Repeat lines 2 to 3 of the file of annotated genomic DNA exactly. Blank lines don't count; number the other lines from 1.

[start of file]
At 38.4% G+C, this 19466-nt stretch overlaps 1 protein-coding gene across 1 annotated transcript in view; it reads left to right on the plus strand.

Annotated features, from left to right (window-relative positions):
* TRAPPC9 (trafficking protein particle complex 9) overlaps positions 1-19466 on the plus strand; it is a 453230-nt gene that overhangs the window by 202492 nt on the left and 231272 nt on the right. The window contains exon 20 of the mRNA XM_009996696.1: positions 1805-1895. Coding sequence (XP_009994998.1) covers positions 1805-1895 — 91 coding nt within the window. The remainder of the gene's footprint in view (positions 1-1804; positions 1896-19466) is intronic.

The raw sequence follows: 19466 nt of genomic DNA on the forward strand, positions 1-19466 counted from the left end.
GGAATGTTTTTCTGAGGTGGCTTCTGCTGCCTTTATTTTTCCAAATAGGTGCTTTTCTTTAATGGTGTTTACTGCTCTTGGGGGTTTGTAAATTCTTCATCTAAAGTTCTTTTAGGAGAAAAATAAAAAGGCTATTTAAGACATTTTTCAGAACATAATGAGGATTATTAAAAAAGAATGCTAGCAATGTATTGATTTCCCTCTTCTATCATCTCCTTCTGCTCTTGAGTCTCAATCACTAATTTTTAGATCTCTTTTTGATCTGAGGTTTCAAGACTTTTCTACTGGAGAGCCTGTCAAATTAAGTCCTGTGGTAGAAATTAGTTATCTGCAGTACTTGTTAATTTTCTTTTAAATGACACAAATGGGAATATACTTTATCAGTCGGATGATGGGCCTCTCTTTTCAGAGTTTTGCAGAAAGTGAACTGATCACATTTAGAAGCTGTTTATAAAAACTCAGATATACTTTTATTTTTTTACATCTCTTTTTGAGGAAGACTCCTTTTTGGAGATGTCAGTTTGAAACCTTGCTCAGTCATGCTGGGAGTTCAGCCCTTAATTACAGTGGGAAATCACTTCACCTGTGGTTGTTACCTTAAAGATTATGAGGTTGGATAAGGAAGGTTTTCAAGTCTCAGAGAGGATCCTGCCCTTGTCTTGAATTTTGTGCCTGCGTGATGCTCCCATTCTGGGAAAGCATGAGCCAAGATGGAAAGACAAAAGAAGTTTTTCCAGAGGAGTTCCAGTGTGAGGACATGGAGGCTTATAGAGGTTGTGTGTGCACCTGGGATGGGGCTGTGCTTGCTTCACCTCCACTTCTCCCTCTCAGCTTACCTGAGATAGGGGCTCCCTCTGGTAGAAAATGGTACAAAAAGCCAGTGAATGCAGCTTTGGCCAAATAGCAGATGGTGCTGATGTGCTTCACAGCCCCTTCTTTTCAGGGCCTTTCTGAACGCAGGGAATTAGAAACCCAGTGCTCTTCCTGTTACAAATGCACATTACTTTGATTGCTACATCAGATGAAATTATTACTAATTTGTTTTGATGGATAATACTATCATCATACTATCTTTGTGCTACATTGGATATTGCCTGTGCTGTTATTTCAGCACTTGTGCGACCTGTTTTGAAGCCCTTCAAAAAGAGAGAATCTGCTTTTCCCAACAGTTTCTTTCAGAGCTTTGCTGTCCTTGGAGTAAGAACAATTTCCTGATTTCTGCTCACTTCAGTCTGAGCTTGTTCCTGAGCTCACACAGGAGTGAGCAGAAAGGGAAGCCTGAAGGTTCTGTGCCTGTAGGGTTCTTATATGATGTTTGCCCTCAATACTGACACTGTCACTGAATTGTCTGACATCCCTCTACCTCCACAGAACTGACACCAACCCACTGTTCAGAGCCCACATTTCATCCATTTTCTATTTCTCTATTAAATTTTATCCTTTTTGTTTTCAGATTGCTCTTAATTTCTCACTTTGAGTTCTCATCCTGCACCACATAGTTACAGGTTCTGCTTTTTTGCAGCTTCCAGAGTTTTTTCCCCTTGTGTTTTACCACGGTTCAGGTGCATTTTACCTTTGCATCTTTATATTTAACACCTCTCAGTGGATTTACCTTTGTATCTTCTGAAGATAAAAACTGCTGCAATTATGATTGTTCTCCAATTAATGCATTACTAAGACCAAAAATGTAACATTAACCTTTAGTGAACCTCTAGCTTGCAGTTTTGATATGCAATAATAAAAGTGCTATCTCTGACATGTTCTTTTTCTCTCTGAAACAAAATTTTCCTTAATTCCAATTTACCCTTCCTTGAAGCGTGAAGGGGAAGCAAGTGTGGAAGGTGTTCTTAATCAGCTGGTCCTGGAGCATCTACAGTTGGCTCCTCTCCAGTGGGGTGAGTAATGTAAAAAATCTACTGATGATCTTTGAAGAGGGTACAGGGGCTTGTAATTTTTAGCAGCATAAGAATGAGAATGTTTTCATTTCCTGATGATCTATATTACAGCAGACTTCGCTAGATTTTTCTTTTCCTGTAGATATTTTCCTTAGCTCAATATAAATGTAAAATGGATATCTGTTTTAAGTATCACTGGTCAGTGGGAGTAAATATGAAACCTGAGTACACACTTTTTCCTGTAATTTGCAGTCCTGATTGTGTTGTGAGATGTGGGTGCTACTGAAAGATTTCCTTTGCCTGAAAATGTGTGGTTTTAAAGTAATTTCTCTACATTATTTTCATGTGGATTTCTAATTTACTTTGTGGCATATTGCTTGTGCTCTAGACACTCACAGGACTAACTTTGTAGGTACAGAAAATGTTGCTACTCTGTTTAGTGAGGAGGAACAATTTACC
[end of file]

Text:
Annotated features, from left to right (window-relative positions):
* TRAPPC9 (trafficking protein particle complex 9) overlaps positions 1-19466 on the plus strand; it is a 453230-nt gene that overhangs the window by 202492 nt on the left and 231272 nt on the right. The window contains exon 20 of the mRNA XM_009996696.1: positions 1805-1895. Coding sequence (XP_009994998.1) covers positions 1805-1895 — 91 coding nt within the window. The remainder of the gene's footprint in view (positions 1-1804; positions 1896-19466) is intronic.